Clippers rough up Lakers in battle of LA

LOS ANGELES — They’re not exactly the new kids on the block, but the Los Angeles Clippers claimed a piece of downtown turf Saturday night.

They don’t own LA yet. The town still belongs to the Lakers and Kobe Bryant. But the Clippers made it clear they’re not pushovers anymore. Staples Center belongs to them, too, and they intend to protect it.

“We’re doing what we’re supposed to do, and that’s take care of home,” guard Chris Paul said. “Before we run out on the court, we say, ‘Protect our court.’ We did that.”

They did it in a big way, leading from start to finish and beating the Lakers 102-94 despite a fourth consecutive 40-point game by Bryant, who had 42. However, the victory may have come at a price.

Paul, who carried the team in the second half as Bryant was trying to steal it for the Lakers, suffered a strain in the back of his left thigh in the fourth quarter and left the game with four minutes remaining. The team doesn’t know if Paul, who had 33 points, will miss any time, but he has one day to recover before the Clippers meet the New Jersey Nets at Staples on Monday. That game begins a stretch of four games in five days.

“It’s a long season,” Clippers coach Vinny Del Negro said. “There’s a lot of games coming at us. We don’t have a lot of time, so we’ve got to keep battling. Chris is a fighter; he’s competitive. If he can get out there, he will.”

Paul almost tried to return to the court for the final minutes, but was convinced the wise move was to remain on the bench.

“Our trainer said it was in my best interest not to go back because he thinks right now it might be a strain,” Paul said. “He had to protect me from myself basically. If it would’ve been close, me and him would’ve been tussling.”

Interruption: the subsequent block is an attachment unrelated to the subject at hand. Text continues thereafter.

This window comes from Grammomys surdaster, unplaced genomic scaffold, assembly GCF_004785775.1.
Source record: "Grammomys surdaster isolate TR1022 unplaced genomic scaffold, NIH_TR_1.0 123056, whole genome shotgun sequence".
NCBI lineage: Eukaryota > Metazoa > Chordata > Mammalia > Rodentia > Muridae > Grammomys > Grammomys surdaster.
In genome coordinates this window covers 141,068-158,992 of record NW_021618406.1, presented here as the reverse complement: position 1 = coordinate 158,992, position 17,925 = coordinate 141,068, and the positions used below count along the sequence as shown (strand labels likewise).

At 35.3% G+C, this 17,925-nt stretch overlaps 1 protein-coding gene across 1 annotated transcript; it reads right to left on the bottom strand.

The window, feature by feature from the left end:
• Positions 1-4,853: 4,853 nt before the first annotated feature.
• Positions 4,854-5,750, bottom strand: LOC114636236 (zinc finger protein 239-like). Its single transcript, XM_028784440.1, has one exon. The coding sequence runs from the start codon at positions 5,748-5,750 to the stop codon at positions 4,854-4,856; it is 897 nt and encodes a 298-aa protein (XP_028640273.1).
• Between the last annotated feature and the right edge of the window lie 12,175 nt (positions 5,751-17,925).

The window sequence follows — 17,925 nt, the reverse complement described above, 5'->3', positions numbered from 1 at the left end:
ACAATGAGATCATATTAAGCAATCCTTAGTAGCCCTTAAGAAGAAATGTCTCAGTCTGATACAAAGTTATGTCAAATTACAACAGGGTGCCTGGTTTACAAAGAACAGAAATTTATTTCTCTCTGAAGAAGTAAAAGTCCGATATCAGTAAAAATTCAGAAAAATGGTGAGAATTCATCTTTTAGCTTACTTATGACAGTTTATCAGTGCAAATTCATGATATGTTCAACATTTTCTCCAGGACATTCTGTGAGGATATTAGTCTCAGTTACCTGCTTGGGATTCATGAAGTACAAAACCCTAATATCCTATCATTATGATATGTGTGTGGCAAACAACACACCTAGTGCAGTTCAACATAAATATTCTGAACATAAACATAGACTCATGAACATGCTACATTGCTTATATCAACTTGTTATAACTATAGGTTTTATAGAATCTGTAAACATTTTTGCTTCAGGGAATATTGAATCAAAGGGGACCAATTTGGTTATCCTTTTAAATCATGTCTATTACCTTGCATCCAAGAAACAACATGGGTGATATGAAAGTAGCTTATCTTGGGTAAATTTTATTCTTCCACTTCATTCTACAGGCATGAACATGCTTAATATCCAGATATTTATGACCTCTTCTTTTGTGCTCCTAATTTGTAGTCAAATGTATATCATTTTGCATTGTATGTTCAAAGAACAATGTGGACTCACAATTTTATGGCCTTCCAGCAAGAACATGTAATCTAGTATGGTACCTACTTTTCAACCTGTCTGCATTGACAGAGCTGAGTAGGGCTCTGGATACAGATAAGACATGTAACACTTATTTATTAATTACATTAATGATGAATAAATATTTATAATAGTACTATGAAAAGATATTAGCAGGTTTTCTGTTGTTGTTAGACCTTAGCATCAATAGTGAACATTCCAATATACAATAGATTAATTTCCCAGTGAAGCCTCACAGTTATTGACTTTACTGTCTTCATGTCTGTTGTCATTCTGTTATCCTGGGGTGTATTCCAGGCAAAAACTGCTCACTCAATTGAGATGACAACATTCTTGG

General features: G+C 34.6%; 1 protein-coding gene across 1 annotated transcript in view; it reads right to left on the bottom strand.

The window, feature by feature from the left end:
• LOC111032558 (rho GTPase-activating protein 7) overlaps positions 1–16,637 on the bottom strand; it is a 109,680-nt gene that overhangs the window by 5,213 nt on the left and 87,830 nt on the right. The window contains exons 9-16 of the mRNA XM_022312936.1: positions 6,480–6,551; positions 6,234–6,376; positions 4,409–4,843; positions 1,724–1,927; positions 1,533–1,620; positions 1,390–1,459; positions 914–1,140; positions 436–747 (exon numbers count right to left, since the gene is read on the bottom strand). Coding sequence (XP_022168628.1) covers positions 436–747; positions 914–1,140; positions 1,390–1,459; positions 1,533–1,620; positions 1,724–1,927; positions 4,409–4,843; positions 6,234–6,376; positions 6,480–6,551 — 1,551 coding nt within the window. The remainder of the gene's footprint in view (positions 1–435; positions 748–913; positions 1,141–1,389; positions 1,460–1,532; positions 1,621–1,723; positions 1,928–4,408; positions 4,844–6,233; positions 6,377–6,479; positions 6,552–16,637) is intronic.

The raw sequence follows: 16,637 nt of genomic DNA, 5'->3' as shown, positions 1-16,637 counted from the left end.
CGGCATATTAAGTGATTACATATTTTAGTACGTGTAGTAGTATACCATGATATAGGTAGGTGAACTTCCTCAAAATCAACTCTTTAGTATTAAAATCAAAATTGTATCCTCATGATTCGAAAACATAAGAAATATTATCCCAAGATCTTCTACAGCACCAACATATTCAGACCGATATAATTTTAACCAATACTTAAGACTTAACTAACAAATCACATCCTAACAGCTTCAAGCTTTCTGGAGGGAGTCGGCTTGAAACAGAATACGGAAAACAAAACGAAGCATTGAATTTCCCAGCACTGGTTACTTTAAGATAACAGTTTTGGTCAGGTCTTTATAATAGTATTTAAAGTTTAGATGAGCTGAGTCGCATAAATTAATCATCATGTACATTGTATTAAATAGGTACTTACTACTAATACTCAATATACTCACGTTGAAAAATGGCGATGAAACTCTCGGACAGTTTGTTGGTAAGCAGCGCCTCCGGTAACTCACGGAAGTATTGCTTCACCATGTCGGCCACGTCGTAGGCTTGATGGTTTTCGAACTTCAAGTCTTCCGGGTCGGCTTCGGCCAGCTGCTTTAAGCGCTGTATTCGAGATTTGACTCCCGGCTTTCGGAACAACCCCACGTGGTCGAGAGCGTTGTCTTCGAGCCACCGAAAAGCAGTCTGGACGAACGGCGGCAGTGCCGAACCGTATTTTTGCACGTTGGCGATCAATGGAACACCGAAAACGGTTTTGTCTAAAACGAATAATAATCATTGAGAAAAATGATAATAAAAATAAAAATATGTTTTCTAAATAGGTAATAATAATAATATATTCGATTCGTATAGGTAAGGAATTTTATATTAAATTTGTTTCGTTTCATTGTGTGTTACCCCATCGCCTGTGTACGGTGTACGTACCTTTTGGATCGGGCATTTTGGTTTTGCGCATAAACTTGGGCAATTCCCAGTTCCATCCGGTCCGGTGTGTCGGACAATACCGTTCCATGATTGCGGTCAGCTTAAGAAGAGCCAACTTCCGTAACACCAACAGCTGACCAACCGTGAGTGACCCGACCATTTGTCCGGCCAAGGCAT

As it turned out, the Clippers didn’t need the help. The Lakers never got closer than nine points after Paul went out, despite Bryant’s best efforts.

The Lakers won the three previous games in which Bryant scored at least 40 points, but they were unable to catch the Clippers.

At times, Bryant looked entirely capable of carrying the Lakers on his back. He scored 21 points in the third period, including 17 of the Lakers’ last 19 points of the quarter. His three-point basket from 25 feet brought them to within two points, 74-72, but they were unable to sustain the rally.

“He made a lot of tough shots, but he’s going to do that,” Del Negro said. “You can’t get frustrated. You’ve got to work the next play.”

Paul helped the Clippers extend their lead in the final quarter, but he grabbed the back of his thigh after feeding Blake Griffin for a slam dunk that made it 93-82.

“Chris Paul is really the only other guy in the league, other than Derrick Rose, who also has that competitive edge,” Bryant said. “He’s a dog. He’s going to fight to win, and not too many teams can deal with him.”

Paul went to work when Bryant did, virtually matching him shot for shot at one point.

“They were sort of coming into the game a little bit, trying to get a momentum shift and I just felt like I’ve got to be aggressive and calm all that down,” Paul said.

This might have been the Clippers’ best effort on defense and on the boards. They came into the game as the NBA’s worst rebounding team, but they held a 55-42 edge on the glass against the Lakers, the league’s best rebounding team, and led 17-11 in offensive rebounds.

“Their rebounding was sensational,” Bryant said. “They just did a great job on the glass. It was all on them, 17 offensive rebounds for 25 second-chance points is really tough to deal with.”

The Clippers now can look back on a three-game stretch in which they played tough, but lost in Portland, then beat the Miami Heat and the Lakers at home.

Big wins, but don’t make too much of them.

“What if we just beat those two teams and lose to everybody else?” Paul asked. “Then what? There’s a lot of teams in this league. Yeah, they’re the top echelon teams and all that, but all we did in these games was protected our home court.”

And take a piece of LA as well.